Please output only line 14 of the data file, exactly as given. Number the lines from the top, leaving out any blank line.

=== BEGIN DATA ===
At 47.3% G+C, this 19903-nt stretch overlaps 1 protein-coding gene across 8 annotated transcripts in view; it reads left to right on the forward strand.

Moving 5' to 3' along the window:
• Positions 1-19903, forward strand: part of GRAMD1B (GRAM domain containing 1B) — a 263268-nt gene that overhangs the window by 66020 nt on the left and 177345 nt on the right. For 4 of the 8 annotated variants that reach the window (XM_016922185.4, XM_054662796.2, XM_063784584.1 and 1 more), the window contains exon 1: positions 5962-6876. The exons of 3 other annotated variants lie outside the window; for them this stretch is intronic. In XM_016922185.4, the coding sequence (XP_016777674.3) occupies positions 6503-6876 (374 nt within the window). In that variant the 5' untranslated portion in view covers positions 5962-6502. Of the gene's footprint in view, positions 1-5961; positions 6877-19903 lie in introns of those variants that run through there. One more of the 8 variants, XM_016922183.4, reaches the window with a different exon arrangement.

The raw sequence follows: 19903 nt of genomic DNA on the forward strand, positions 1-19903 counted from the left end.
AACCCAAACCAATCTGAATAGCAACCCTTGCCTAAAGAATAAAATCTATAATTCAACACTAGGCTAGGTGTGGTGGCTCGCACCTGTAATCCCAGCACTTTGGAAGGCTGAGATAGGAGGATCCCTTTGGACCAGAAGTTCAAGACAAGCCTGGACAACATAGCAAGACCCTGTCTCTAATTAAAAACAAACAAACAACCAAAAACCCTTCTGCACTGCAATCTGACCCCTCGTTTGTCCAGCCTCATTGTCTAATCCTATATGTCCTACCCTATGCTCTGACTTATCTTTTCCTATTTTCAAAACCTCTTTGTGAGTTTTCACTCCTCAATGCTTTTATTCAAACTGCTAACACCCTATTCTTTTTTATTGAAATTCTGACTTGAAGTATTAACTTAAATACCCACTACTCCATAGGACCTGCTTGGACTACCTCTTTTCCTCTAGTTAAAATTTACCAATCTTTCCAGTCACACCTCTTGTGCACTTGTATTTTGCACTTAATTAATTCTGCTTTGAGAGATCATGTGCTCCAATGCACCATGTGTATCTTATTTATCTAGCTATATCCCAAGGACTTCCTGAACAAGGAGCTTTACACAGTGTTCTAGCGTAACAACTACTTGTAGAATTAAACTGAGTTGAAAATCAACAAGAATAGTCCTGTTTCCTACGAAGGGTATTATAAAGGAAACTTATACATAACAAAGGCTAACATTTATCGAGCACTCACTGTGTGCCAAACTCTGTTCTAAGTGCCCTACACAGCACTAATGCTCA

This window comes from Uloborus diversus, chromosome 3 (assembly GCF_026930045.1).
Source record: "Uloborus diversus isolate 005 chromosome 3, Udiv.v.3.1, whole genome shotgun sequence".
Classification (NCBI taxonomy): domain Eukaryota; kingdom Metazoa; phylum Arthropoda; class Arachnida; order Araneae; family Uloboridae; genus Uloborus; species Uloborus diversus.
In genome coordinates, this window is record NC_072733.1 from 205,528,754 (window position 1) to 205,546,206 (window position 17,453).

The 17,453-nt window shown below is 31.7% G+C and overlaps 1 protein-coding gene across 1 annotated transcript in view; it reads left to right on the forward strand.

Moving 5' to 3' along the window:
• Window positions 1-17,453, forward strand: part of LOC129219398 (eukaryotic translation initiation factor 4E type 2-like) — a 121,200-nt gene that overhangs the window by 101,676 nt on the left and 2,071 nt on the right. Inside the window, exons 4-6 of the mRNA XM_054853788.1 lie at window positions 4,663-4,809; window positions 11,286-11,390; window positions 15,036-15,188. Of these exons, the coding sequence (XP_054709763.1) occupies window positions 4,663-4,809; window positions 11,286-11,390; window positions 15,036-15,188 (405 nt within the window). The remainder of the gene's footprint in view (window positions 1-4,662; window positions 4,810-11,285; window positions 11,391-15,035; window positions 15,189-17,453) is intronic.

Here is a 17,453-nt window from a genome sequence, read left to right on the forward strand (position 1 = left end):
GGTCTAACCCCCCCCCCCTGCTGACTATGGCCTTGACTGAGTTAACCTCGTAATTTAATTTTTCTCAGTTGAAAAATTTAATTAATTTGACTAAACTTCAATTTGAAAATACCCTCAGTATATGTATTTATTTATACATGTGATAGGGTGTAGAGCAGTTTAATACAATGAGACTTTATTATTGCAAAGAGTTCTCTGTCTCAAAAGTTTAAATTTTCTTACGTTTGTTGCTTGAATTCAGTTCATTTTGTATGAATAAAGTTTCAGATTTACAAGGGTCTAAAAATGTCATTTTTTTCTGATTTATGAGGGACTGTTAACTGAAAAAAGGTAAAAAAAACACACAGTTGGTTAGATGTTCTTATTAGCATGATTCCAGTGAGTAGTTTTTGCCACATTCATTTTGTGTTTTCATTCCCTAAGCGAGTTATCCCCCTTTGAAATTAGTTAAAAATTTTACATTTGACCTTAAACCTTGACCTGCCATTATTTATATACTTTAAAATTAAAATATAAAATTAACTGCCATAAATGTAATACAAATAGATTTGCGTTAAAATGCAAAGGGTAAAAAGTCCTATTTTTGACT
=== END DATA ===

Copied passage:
GGTCTAACCCCCCCCCCCTGCTGACTATGGCCTTGACTGAGTTAACCTCGTAATTTAATTTTTCTCAGTTGAAAAATTTAATTAATTTGACTAAACTTCAATTTGAAAATACCCTCAGTATATGTATTTATTTATACATGTGATAGGGTGTAGAGCAGTTTAATACAATGAGACTTTATTATTGCAAAGAGTTCTCTGTCTCAAAAGTTTAAATTTTCTTACGTTTGTTGCTTGAATTCAGTTCATTTTGTATGAATAAAGTTTCAGATTTACAAGGGTCTAAAAATGTCATTTTTTTCTGATTTATGAGGGACTGTTAACTGAAAAAAGGTAAAAAAAACACACAGTTGGTTAGATGTTCTTATTAGCATGATTCCAGTGAGTAGTTTTTGCCACATTCATTTTGTGTTTTCATTCCCTAAGCGAGTTATCCCCCTTTGAAATTAGTTAAAAATTTTACATTTGACCTTAAACCTTGACCTGCCATTATTTATATACTTTAAAATTAAAATATAAAATTAACTGCCATAAATGTAATACAAATAGATTTGCGTTAAAATGCAAAGGGTAAAAAGTCCTATTTTTGACT